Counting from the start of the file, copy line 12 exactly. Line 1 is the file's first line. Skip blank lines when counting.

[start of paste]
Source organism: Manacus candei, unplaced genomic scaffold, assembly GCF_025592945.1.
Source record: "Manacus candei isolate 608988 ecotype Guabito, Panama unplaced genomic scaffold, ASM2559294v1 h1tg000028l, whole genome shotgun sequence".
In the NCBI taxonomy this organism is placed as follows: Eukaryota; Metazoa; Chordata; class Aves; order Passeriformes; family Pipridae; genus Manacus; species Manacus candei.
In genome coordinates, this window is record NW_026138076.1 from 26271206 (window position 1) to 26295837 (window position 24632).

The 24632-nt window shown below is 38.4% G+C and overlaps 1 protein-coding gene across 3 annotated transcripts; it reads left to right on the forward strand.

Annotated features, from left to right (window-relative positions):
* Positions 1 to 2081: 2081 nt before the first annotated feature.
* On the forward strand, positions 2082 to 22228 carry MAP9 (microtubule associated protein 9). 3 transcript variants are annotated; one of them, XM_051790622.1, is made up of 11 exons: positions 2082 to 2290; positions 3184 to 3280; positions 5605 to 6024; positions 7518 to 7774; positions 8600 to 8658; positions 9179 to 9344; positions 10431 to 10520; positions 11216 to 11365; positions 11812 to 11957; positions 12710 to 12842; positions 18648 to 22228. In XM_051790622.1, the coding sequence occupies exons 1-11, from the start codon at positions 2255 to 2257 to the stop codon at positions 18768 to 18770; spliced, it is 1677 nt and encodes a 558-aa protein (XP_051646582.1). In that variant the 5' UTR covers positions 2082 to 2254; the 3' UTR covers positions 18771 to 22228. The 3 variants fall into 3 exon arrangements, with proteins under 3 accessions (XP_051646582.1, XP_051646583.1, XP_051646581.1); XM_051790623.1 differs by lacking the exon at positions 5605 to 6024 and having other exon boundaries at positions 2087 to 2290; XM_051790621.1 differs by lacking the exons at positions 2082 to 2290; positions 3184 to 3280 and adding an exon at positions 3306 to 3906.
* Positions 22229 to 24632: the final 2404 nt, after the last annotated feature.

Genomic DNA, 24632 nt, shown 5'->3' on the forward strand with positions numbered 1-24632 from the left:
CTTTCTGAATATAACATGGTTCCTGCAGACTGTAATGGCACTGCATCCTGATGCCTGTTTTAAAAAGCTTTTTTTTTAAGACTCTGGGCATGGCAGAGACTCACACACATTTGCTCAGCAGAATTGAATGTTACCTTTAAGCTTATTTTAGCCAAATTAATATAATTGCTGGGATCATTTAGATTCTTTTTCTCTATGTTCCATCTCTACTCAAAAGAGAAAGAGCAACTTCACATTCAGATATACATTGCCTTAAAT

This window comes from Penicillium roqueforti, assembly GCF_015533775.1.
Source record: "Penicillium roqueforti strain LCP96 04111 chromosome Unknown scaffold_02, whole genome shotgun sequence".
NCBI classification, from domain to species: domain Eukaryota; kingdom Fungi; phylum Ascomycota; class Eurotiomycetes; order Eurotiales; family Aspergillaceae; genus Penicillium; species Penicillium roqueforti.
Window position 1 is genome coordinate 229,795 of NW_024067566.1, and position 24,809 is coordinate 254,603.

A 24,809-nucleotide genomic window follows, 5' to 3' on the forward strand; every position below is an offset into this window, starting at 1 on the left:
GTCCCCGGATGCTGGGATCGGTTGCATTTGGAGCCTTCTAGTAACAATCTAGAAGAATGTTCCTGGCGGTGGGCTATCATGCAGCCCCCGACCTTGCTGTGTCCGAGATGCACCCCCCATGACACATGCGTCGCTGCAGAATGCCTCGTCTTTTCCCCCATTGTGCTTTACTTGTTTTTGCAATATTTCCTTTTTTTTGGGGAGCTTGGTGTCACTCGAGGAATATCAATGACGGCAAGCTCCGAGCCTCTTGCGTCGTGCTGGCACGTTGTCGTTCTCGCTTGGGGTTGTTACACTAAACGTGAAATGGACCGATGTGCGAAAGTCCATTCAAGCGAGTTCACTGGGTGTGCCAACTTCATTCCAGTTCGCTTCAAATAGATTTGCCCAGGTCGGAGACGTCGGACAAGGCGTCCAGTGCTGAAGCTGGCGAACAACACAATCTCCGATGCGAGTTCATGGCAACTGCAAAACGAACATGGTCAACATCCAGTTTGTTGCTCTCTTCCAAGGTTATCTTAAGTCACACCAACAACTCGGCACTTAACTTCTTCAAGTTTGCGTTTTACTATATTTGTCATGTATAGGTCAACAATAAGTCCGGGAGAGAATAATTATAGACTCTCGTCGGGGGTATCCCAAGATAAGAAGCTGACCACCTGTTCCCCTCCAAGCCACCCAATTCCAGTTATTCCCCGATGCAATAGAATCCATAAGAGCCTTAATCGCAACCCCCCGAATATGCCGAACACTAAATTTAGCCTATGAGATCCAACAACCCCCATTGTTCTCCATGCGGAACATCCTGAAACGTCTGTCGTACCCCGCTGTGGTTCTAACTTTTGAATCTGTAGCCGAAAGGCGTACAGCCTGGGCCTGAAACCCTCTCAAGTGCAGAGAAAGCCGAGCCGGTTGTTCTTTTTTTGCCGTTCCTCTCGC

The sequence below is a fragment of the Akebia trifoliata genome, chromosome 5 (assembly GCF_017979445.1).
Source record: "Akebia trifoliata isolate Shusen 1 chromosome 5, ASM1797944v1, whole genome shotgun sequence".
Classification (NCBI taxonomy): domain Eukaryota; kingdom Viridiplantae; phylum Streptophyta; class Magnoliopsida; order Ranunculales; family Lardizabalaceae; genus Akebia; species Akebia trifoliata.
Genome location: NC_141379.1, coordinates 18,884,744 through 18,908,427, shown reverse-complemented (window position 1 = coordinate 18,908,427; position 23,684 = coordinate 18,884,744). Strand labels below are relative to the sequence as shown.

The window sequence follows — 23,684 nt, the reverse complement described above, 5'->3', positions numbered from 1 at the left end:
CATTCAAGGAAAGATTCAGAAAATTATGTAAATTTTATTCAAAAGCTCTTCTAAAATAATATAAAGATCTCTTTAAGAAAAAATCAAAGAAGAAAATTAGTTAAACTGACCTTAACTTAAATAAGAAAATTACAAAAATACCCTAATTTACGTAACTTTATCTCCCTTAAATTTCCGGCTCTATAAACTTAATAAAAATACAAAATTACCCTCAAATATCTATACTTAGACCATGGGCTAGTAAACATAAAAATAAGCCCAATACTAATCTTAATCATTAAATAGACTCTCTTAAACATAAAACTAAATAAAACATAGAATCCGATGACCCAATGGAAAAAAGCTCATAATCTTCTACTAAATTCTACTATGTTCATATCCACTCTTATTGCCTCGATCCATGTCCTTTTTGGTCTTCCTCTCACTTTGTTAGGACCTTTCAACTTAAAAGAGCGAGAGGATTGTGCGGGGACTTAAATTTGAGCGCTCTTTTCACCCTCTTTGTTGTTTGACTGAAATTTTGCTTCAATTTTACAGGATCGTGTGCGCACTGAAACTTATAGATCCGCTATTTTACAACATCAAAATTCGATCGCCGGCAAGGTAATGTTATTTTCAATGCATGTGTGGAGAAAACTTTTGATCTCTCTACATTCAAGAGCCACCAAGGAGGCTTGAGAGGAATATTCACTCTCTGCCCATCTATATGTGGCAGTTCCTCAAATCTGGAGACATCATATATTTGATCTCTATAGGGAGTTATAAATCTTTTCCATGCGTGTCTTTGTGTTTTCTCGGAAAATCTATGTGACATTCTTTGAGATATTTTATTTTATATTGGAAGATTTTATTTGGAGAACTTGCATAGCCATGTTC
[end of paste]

This window comes from Penicillium roqueforti, assembly GCF_015533775.1.